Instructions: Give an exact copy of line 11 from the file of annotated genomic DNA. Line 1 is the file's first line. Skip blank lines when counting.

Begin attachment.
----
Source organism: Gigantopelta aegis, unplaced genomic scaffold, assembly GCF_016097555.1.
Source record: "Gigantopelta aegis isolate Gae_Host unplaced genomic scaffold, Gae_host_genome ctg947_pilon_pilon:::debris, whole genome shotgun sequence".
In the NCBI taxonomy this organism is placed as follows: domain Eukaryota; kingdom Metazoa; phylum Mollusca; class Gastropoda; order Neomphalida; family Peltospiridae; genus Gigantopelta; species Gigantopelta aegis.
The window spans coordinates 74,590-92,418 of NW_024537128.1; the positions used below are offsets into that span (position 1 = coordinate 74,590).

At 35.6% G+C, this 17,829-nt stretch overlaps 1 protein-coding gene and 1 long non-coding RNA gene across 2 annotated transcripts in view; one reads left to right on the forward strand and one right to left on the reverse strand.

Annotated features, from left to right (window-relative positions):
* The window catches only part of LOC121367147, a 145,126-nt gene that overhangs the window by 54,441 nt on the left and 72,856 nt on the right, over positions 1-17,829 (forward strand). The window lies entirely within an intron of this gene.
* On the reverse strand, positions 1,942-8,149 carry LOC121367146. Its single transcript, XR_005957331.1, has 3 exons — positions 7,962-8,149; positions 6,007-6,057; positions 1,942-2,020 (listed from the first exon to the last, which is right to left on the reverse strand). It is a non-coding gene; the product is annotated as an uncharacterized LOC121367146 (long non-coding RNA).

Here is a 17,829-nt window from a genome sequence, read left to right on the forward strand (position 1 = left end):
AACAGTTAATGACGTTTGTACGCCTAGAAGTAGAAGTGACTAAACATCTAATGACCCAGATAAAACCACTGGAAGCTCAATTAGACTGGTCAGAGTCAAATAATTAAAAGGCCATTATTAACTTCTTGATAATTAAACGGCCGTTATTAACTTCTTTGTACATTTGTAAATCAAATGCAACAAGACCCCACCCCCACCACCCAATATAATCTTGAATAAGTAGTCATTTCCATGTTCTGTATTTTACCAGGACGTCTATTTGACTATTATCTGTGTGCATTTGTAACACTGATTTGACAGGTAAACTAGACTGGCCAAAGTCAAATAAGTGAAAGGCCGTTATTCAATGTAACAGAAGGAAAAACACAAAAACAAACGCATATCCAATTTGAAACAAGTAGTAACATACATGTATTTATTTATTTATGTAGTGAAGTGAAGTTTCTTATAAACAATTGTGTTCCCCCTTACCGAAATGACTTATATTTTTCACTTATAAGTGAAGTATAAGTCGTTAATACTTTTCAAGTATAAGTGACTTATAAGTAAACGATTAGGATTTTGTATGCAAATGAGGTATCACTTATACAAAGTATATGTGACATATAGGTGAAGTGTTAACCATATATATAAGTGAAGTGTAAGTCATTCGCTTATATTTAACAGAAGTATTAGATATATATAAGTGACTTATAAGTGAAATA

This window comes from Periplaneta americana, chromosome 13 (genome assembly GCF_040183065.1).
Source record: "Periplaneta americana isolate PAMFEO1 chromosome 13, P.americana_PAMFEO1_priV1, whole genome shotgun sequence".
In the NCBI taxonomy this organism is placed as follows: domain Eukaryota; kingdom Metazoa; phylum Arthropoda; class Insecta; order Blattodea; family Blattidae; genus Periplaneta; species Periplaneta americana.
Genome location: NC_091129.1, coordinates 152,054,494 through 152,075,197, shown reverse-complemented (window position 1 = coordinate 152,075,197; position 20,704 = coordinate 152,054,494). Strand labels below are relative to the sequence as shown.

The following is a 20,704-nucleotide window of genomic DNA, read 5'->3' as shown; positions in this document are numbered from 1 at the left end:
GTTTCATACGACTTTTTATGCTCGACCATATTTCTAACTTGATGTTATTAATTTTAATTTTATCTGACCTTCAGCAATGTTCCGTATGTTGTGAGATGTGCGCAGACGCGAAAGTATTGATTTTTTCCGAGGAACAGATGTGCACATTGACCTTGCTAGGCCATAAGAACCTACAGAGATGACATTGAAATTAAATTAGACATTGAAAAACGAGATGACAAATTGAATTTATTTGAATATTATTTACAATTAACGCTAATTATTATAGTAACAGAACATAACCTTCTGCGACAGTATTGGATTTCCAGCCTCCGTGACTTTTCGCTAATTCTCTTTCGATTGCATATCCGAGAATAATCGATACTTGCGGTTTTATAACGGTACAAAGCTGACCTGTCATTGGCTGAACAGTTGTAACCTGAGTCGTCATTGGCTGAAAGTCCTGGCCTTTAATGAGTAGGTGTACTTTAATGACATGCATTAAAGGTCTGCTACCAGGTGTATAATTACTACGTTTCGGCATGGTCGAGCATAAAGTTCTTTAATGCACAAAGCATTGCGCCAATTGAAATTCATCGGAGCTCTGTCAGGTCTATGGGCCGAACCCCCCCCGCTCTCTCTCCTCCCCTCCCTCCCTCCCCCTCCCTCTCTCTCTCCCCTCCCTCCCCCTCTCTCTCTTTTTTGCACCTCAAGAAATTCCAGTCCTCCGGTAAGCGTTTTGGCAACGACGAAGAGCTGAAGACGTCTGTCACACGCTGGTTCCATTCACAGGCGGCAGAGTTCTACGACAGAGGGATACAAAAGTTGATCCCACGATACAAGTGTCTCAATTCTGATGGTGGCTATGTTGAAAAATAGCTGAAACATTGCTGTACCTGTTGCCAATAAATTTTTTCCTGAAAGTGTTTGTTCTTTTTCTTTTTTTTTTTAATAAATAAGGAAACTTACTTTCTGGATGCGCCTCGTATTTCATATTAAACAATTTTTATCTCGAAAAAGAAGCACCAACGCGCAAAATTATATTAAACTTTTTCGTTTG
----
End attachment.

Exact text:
This window comes from Periplaneta americana, chromosome 13 (genome assembly GCF_040183065.1).